Provided that the polarization of light launched into the fiber is aligned with one of the birefringent axes, this polarization state will be preserved even if the fiber is bent. The physical principle behind this can be understood in terms of coherent mode coupling. The propagation constants of the two polarization modes are different due to the strong birefringence, so that the relative phase of such copropagating modes rapidly drifts away. Therefore, any disturbance along the fiber can effectively couple both modes only if it has a significant spatial Fourier component with a wavenumber which matches the difference of the propagation constants of the two polarization modes. If this difference is large enough, the usual disturbances in the fiber are too slowly varying to do effective mode coupling.In addition, connectors must have been installed on the PM fibers in such a way that internal stresses do not cause the electric field to be projected onto the unintended axis of the fiber.




PM optical fibers are used in special applications, such as in fiber optic sensing, interferometry and quantum key distribution. They are also commonly used in telecommunications for the connection between a source laser and a modulator, since the modulator requires polarized light as input. They are rarely used for long-distance transmission, because PM fiber is expensive and has higher attenuation than singlemode fiber.Optical fibers may be applied in measurements of electrical current, particularly as so-called optical current transformers. Electric current sensors, in which optical fibers are used are small, light, cheap and safe. Their sensitivity is, however, due to the restricted magnetootpic properties of optical fibers, rather small. Moreover, these sensors are susceptible to deformations of the optical fiber. An increase of their sensitivity consists in lengthening the distance of optical fiber on which the magnetic field acts.PM fibers are applied in devices where the polarization state cannot be allowed to drift, e.g. as a result of temperature changes. Examples are fiber interferometers and certain fiber lasers. A disadvantage of using such fibers is that usually an exact alignment of the polarization direction is required, which makes production more cumbersome. Also, propagation losses are higher than for standard fiber, and not all kinds of fibers are easily obtained in polarization-preserving form.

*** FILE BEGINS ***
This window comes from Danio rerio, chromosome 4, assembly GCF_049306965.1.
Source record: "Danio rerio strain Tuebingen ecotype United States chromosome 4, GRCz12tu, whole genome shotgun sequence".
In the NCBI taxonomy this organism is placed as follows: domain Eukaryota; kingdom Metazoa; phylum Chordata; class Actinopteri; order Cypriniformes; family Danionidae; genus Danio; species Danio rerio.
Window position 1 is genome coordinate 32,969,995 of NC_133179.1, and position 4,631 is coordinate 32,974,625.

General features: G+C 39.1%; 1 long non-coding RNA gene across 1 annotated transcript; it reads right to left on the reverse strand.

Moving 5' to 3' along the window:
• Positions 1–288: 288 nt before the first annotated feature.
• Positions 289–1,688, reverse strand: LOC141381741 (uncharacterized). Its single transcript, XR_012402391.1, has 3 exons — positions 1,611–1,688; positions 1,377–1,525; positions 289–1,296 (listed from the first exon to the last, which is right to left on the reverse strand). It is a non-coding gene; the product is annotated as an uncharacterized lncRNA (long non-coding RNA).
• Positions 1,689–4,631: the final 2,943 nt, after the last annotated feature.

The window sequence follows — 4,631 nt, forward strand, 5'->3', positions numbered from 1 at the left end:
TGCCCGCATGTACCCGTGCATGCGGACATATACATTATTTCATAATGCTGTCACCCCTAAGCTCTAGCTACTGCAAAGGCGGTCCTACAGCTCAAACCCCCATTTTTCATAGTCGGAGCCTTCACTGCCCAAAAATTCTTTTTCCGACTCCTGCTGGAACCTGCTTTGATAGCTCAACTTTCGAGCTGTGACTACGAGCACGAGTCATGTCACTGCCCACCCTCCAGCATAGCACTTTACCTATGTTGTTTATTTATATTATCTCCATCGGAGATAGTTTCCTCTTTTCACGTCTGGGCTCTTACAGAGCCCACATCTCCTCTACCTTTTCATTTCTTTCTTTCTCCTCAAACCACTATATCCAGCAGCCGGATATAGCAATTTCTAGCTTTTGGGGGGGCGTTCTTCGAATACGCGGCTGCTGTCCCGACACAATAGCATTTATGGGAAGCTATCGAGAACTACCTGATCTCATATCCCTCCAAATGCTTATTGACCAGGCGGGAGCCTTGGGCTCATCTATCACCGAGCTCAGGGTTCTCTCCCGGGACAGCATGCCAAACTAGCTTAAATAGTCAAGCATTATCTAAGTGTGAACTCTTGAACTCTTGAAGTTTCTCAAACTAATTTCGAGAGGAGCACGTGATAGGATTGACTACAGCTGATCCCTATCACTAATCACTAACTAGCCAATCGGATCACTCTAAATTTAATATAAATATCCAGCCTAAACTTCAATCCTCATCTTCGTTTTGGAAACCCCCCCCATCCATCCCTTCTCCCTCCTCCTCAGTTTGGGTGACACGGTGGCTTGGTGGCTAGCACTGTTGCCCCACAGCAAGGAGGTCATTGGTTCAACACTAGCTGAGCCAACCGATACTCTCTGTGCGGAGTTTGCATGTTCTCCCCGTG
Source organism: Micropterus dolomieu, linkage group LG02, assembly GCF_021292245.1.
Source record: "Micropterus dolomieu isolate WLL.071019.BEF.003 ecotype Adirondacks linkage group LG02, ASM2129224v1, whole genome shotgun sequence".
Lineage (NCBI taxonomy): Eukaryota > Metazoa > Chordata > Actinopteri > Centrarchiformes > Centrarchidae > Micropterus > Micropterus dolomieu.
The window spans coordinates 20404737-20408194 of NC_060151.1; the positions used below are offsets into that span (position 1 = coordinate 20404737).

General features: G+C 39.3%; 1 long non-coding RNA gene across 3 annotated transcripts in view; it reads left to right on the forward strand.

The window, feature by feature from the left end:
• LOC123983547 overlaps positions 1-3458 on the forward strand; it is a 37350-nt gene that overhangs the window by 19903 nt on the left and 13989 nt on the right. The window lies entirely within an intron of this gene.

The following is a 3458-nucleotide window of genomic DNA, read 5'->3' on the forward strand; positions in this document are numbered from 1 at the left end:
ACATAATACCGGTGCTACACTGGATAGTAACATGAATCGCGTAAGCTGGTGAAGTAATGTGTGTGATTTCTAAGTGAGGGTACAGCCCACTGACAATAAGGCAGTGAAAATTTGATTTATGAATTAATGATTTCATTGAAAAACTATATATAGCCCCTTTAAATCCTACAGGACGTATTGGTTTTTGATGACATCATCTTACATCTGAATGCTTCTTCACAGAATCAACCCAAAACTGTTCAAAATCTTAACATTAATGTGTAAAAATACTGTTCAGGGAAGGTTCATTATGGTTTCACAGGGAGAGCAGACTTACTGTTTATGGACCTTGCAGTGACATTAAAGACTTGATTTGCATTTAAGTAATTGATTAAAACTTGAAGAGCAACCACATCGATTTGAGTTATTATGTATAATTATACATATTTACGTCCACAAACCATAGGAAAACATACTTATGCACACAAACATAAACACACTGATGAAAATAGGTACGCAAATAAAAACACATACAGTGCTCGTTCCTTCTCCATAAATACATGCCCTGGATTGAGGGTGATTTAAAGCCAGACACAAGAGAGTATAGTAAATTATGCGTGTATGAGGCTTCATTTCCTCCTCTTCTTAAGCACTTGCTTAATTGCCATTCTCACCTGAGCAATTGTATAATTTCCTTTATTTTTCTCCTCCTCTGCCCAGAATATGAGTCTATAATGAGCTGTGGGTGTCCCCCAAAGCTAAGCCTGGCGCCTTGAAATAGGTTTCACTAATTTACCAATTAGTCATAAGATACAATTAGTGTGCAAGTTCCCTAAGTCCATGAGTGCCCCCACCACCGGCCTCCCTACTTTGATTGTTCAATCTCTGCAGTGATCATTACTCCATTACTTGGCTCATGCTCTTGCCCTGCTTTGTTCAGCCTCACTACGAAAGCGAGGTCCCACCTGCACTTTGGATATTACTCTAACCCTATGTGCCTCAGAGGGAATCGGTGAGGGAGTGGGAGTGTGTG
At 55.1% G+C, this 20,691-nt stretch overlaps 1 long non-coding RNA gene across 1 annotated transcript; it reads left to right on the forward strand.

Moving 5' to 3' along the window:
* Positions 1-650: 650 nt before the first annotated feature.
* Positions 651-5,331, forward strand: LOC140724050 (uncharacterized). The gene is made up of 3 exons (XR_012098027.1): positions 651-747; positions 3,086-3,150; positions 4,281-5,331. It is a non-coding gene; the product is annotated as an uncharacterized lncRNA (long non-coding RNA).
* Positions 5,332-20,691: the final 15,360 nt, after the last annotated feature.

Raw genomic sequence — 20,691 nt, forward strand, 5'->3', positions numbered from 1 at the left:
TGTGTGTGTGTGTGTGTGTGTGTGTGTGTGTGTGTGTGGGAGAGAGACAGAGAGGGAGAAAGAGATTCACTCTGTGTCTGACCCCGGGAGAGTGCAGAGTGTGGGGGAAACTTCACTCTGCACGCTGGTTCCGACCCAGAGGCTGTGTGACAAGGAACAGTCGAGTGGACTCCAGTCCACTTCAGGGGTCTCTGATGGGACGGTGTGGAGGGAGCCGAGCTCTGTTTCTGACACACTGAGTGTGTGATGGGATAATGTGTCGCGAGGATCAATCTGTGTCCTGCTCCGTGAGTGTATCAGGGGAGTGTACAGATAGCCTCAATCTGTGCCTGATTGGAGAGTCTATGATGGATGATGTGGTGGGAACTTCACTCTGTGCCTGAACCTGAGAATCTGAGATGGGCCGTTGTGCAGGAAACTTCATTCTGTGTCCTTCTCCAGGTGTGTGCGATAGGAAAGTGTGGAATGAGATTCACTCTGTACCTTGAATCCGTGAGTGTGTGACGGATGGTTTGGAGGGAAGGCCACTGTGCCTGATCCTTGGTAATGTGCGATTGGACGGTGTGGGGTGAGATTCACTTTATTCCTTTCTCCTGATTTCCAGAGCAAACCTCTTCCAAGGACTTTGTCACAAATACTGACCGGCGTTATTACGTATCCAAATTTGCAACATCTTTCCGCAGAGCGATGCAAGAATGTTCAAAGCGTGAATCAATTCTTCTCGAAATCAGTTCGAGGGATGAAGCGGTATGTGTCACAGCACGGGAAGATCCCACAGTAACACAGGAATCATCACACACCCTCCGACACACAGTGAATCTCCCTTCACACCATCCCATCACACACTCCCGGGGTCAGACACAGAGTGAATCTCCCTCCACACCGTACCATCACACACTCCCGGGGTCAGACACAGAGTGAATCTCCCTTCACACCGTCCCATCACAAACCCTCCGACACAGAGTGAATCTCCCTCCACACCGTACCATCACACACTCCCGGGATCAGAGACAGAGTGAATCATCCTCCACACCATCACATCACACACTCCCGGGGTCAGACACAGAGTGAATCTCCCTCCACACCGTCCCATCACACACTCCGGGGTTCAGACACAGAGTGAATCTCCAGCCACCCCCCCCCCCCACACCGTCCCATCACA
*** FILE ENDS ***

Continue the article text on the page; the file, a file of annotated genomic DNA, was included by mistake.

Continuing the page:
Fiber-MART offer polarization components can be utilized in high power optical amplifiers and optical transmission system, test and measurement. the launch conditions at the optical fiber end face must be consistent with the direction of the transverse major axis of the fiber cross section. Fiber-Mart Polarizing Beam Combiner/Splitter (PBC/PBS) is a compact high performance light wave component that combines two orthogonal polarization signals into one output fiber, and also can split the incoming light into two orthogonal states. We also supply the Isolator type (IPBC/IPBS) which provides both polarization beam combining and optical isolation in one integrated component.for more information,you can visit www.fiber-mart.com.pls feel free to contact with us for any question . E-mail: service@fiber-mart.com

OTDRs Never Go Out of Style

by http://www.fiber-mart.com

The optical time domain reflectometer (OTDR) is now thirty-six years old and aging gracefully.

While fiber optic cables had been installed in North America since 1977, one major concern was and still is: how do we accurately locate a fault? This is the major reason that OTDRs exist. Fortunately, as the communications industry has matured, so has the OTDR.

Why Use It?

Today’s OTDRs address quality control (QC), quality assurance (QA) for optical fibers and cables as well as acceptance testing and troubleshooting installed links in the field. Fiber and cable manufacturers make use of the OTDR’s QC features to perform attenuation and length measurements at a variety of wavelengths based on the type of fiber being tested. These tests are more common in factory settings, often in conjunction with optical switches to allow quick and efficient testing of large numbers of optical fibers.

As fiber counts in cables have increased, the level of automation has paralleled this growth, providing opportunities to increase the OTDR’s value to service providers by incorporating optical switches to monitor live and dark fibers.

The OTDR’s dominant role for service providers and contractors is in QA roles — which is far more extensive and complex than QC testing. Modern OTDRs must address multiple tests and measurement tasks focused mostly around attenuation, but as the critical nature of reflections and their impact on system performance increase, the OTDR is essential for these measurements. It must also be able to perform length measurements for approximate physical locations of events such as splices, fiber stress points (macrobends and microbends), passive devices such as splitters and fiber breaks.